August 14

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“What’s the purpose of content marketing, anyway?”

By lynnswayze

August 14, 2020


Today I saw this posted by Michel Fortin and just had to comment, as it was too good a topic to pass up:

I reshared it and wrote,

YES YES YES. EXACTLY. And anyone who will read about their problem… or invest in learning more… is likely to be a good client.

If they’ve read YOUR methods and YOUR opinions, they already know what to expect when they decide to move forward with you. They also already know you and they “jive”.

….which is also why generic content just doesn’t work as well as content written by SMEs and people who understand how to incorporate the org’s philosophy and experience into content.

Lynn Swayze, LinkedIn

I believe that good content does more than just garner organic traffic via SEO keyword optimization. (Although it does do that too.)

Good content also:

  • Demonstrates to your ideal client that you have “in the trenches” knowledge and experience
  • Elevates the conversation from problem to solutions
  • Informs your reader – hopefully, a future client – of how you think about the industry and problems, how you solve problems, and what working with you could be like
  • Indoctrinates your ideal buyer into your way of thinking about the problem you solve
  • Warms sales conversations, because the buyer is more prepared and ready for the pitch

Which is why generic content… or at least, content written by most corporate “copywriters” I’ve seen… just doesn’t work. Almost no one is asking where in the buyer journey or awareness stage content should land. No one is asking if this can even be used in a sales conversation. (if the answer is that the content is too generic, it’s probably a bad piece of content.)

This “missing piece” is also why content written by outsourced writers often fails to connect the dots… yet why content written by the owner or internal SMEs always tends to do better.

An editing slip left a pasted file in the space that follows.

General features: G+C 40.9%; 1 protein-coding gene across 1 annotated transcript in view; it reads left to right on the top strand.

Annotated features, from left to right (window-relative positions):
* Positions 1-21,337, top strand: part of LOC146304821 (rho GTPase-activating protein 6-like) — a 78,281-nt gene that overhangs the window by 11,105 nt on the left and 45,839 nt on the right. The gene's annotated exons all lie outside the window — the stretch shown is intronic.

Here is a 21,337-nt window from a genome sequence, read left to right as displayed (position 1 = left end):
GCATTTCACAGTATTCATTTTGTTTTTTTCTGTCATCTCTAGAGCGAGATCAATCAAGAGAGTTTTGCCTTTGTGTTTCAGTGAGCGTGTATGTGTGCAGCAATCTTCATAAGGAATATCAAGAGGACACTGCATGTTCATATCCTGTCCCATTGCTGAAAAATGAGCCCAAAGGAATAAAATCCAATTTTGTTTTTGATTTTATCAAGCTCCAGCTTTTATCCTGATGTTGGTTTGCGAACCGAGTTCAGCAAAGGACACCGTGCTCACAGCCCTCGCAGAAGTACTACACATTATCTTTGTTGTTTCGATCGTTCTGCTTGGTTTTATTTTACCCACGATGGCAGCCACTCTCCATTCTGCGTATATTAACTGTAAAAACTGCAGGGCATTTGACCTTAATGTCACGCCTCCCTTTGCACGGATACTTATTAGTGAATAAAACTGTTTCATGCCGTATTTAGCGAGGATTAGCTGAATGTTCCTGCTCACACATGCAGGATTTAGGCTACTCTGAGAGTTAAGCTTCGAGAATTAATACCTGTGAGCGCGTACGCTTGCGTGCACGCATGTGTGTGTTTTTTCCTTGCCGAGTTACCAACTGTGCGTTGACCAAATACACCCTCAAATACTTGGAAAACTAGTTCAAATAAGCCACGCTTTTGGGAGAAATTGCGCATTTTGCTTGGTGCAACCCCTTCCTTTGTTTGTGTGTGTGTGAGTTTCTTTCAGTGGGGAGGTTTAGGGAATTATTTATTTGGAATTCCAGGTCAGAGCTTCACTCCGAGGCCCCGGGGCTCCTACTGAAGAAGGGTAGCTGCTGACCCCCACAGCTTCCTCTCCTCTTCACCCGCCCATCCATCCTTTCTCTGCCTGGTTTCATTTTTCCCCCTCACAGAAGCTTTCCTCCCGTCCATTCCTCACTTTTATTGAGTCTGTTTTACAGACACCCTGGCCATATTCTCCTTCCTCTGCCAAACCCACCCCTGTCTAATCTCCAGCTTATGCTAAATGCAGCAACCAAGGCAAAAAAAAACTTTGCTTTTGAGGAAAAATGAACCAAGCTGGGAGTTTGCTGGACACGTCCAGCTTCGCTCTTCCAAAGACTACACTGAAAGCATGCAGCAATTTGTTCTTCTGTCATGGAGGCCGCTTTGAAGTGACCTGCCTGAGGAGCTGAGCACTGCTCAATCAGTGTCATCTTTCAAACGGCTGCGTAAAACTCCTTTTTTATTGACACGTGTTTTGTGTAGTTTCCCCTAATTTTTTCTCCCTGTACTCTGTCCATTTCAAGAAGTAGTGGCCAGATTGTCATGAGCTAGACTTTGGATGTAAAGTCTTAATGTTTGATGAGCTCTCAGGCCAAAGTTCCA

If this has intrigued you and you’re thinking, “oh man, I want this kind of content on MY blog!” then listen up. Here’s how you do it:

  1. Talk to your sales people. What kind of conversations are they having? What objections do they hear? How are problems framed. Write to those.
  2. Talk to your SMEs. What is the methodology used on the ground? What are they seeing – what problems are they solving? What new process or solution have they come up with? And what is their philosophy on solving problems? Write to that.
  3. Talk to your leadership. What kind of projects do they want to see in the next 3… 6…12 months? Where are they seeing the trends move? What’s their gut saying? Write to that.

REMINDER: each post should inform the reader specifically about how you or your organization approaches and solves problems. It shouldn’t be a post that I could take your name off of, slap someone else’s name on, and publish with no problems with a new CTA. (You are using CTA’s, right?!)

If your writers aren’t doing this, then there’s a big, big education and process gap going on. Make your writers dig deeper… and remember that content isn’t just content. It’s pre-sales and hopefully the start of your sales funnel.

Interested in getting a content strategy for your organization… or just having someone write content that’s engaging and does all of the above? I can help, or know someone who can. Let’s book a call to discuss.

lynnswayze

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